10/19/2011 06:57 pm ET Updated Feb 02, 2016

Gay Pioneers Speak Truth to Love

A brave soul transitioned last week. Dr. Frank Kameny, a pioneer for the dignity and full humanity of gay people, left us on National Coming Out Day, Oct. 11, 2011. Coming Out Day is when we in the U.S.A. support each other in telling our truth.

Dr. Kameny was a truth teller. As the Rev. Troy Perry, Founder of MCC, recollects:

In 1969, I met Dr. Kameny, who was a hero in what we then called the "homophile" movement. His clear conviction that civil rights should be afforded to everyone rings true to this day. In the 1950s, he was outed and persecuted. Instead of hiding, he became an activist.

When Dr. Kameny and the late Barbara Gittings came to speak at Allegheny College, I was 19 years old, over 40 years ago. Their courage astounded me, even as I struggled to understand how their story was my story. Our movement was just being born, and I was still closeted then, even to myself, but their honest, open telling of their stories was the first clue I had that there were others like me.

There are not adequate words to express the impact on my life of their visit to our small, liberal arts, religiously connected school. I know that Dr. Kameny was the first publicly open gay man that many of us ever met.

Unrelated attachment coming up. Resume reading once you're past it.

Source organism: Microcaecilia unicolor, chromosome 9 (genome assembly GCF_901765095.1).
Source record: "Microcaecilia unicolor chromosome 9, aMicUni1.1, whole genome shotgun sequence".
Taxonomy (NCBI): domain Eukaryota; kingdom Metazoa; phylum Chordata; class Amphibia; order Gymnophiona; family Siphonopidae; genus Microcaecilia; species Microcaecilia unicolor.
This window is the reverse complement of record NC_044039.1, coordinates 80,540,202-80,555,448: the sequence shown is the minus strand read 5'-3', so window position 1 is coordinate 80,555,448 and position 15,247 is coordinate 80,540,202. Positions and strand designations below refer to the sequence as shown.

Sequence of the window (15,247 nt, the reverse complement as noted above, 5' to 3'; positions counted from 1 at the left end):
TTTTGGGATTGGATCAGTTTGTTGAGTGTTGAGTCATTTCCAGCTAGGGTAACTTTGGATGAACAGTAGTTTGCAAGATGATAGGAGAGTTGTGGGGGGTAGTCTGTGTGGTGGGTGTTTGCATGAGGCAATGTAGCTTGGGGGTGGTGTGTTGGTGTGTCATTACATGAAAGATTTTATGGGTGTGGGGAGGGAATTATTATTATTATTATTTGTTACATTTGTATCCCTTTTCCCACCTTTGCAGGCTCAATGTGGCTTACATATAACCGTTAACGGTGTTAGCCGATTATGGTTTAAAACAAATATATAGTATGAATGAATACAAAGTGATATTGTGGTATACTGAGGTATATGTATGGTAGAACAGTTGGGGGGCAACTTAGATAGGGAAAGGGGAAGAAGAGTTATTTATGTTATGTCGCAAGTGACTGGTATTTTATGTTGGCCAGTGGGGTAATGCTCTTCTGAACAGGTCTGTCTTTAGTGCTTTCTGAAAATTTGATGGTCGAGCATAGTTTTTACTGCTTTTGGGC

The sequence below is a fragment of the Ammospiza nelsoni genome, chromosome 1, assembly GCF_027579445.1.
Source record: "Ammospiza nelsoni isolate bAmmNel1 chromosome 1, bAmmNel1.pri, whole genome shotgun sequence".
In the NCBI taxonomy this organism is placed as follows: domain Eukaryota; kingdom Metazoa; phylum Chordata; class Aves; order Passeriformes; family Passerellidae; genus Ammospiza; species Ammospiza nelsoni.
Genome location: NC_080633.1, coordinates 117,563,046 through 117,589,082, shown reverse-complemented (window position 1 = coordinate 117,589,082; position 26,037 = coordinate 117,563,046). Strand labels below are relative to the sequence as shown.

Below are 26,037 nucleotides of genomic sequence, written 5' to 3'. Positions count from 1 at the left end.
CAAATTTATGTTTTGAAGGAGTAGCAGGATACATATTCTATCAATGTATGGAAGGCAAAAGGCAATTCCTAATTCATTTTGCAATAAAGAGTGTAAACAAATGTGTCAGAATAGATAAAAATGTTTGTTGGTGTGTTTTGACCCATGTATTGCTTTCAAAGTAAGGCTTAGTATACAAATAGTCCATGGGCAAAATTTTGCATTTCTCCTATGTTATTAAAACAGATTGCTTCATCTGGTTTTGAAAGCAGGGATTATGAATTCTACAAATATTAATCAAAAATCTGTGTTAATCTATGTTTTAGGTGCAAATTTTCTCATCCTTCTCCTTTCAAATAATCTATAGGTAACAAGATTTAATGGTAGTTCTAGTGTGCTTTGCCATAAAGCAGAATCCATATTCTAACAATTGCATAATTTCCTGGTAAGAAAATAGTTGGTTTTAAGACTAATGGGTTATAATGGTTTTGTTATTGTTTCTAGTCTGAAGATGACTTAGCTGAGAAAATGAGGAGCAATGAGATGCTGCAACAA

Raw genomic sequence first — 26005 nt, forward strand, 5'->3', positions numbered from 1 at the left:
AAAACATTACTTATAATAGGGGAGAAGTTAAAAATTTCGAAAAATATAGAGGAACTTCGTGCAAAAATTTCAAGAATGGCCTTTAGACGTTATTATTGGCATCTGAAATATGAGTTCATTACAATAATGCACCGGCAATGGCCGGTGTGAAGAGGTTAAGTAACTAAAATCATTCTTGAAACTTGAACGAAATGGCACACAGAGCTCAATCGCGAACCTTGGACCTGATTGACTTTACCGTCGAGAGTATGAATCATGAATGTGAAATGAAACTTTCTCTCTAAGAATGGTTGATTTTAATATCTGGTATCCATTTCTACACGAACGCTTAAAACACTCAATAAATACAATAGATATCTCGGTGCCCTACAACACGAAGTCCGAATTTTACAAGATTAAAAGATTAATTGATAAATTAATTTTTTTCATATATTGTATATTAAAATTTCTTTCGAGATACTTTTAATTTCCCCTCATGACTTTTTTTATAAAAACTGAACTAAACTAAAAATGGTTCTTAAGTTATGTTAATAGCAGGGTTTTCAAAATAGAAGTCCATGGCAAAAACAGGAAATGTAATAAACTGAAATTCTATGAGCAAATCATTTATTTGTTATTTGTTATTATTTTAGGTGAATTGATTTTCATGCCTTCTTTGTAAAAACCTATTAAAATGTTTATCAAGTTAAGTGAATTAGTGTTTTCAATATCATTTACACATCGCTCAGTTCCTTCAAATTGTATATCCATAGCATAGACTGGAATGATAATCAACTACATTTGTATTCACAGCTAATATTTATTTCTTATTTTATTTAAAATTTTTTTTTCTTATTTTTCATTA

Dr. Kameny faced unbelievable discrimination, scorn and opposition, but he became single-minded in his devotion to civil rights. He and others picketed the White House in 1965 -- years before Stonewall -- and pushed to have the American Psychiatric Association stop labeling gay people as mentally ill.

Along with Rev. Troy Perry and a handful of others, his courage and determination changed the world for all of us. Today, millions support full equality. Psychologists and psychiatrists understand the diversity of identities and support the full equality and human dignity of everyone.

Years later, when I became involved in the leadership of the Metropolitan Community Churches, I met Dr. Kameny again. I was struck by how both Frank and pioneers within MCC changed the lives of so many people, including me. Today, MCC is a global movement with ministries in more than 35 countries, where we continue to change our world. Frank and so many other visionaries inspired so many changes for the good.

Such witnesses to their own truth remind us that our calling is high but never impossible. We are called forward to speak our truth so that every day is Coming Out Day.

Frank was not a religious person, but he was always very respectful of the role of the Metropolitan Community Churches. He knew we were speaking our truth.

We mourn his passing. "May his memory be for a blessing."